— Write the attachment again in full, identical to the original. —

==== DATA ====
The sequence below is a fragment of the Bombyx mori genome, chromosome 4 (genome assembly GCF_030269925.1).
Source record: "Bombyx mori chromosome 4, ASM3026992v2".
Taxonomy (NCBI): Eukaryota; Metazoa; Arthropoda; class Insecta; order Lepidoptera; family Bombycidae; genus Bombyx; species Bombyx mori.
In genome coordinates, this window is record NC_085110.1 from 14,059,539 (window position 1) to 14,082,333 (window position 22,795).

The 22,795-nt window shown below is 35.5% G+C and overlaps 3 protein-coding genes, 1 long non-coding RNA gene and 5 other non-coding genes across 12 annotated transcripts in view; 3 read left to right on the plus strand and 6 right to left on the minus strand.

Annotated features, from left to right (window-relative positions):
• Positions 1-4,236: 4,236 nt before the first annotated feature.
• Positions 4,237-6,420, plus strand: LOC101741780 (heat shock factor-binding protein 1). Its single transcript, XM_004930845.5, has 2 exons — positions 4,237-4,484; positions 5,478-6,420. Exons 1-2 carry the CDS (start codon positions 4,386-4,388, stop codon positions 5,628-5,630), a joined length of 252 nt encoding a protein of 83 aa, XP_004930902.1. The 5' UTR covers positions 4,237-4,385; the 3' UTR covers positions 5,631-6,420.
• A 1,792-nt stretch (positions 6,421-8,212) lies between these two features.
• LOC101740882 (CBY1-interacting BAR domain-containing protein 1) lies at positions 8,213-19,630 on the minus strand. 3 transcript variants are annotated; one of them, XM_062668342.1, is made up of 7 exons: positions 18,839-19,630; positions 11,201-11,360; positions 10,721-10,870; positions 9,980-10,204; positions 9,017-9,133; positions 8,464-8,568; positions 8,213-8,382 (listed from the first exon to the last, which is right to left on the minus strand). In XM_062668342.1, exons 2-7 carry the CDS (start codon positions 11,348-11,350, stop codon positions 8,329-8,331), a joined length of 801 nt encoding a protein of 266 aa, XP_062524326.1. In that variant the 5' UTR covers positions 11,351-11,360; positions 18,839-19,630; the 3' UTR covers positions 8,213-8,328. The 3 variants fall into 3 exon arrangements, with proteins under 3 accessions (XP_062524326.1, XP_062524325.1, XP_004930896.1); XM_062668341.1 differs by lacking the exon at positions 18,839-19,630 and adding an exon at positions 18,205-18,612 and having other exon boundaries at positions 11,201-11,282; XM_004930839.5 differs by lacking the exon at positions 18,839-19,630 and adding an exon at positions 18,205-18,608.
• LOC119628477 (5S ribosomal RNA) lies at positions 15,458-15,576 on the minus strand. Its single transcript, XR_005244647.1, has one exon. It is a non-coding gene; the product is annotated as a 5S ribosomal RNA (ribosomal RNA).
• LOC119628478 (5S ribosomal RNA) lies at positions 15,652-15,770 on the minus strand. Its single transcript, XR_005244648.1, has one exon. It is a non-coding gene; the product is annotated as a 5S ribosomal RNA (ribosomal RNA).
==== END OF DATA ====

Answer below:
The sequence below is a fragment of the Bombyx mori genome, chromosome 4 (genome assembly GCF_030269925.1).
Source record: "Bombyx mori chromosome 4, ASM3026992v2".
Taxonomy (NCBI): Eukaryota; Metazoa; Arthropoda; class Insecta; order Lepidoptera; family Bombycidae; genus Bombyx; species Bombyx mori.
In genome coordinates, this window is record NC_085110.1 from 14,059,539 (window position 1) to 14,082,333 (window position 22,795).

The 22,795-nt window shown below is 35.5% G+C and overlaps 3 protein-coding genes, 1 long non-coding RNA gene and 5 other non-coding genes across 12 annotated transcripts in view; 3 read left to right on the plus strand and 6 right to left on the minus strand.

Annotated features, from left to right (window-relative positions):
• Positions 1-4,236: 4,236 nt before the first annotated feature.
• Positions 4,237-6,420, plus strand: LOC101741780 (heat shock factor-binding protein 1). Its single transcript, XM_004930845.5, has 2 exons — positions 4,237-4,484; positions 5,478-6,420. Exons 1-2 carry the CDS (start codon positions 4,386-4,388, stop codon positions 5,628-5,630), a joined length of 252 nt encoding a protein of 83 aa, XP_004930902.1. The 5' UTR covers positions 4,237-4,385; the 3' UTR covers positions 5,631-6,420.
• A 1,792-nt stretch (positions 6,421-8,212) lies between these two features.
• LOC101740882 (CBY1-interacting BAR domain-containing protein 1) lies at positions 8,213-19,630 on the minus strand. 3 transcript variants are annotated; one of them, XM_062668342.1, is made up of 7 exons: positions 18,839-19,630; positions 11,201-11,360; positions 10,721-10,870; positions 9,980-10,204; positions 9,017-9,133; positions 8,464-8,568; positions 8,213-8,382 (listed from the first exon to the last, which is right to left on the minus strand). In XM_062668342.1, exons 2-7 carry the CDS (start codon positions 11,348-11,350, stop codon positions 8,329-8,331), a joined length of 801 nt encoding a protein of 266 aa, XP_062524326.1. In that variant the 5' UTR covers positions 11,351-11,360; positions 18,839-19,630; the 3' UTR covers positions 8,213-8,328. The 3 variants fall into 3 exon arrangements, with proteins under 3 accessions (XP_062524326.1, XP_062524325.1, XP_004930896.1); XM_062668341.1 differs by lacking the exon at positions 18,839-19,630 and adding an exon at positions 18,205-18,612 and having other exon boundaries at positions 11,201-11,282; XM_004930839.5 differs by lacking the exon at positions 18,839-19,630 and adding an exon at positions 18,205-18,608.
• LOC119628477 (5S ribosomal RNA) lies at positions 15,458-15,576 on the minus strand. Its single transcript, XR_005244647.1, has one exon. It is a non-coding gene; the product is annotated as a 5S ribosomal RNA (ribosomal RNA).
• LOC119628478 (5S ribosomal RNA) lies at positions 15,652-15,770 on the minus strand. Its single transcript, XR_005244648.1, has one exon. It is a non-coding gene; the product is annotated as a 5S ribosomal RNA (ribosomal RNA).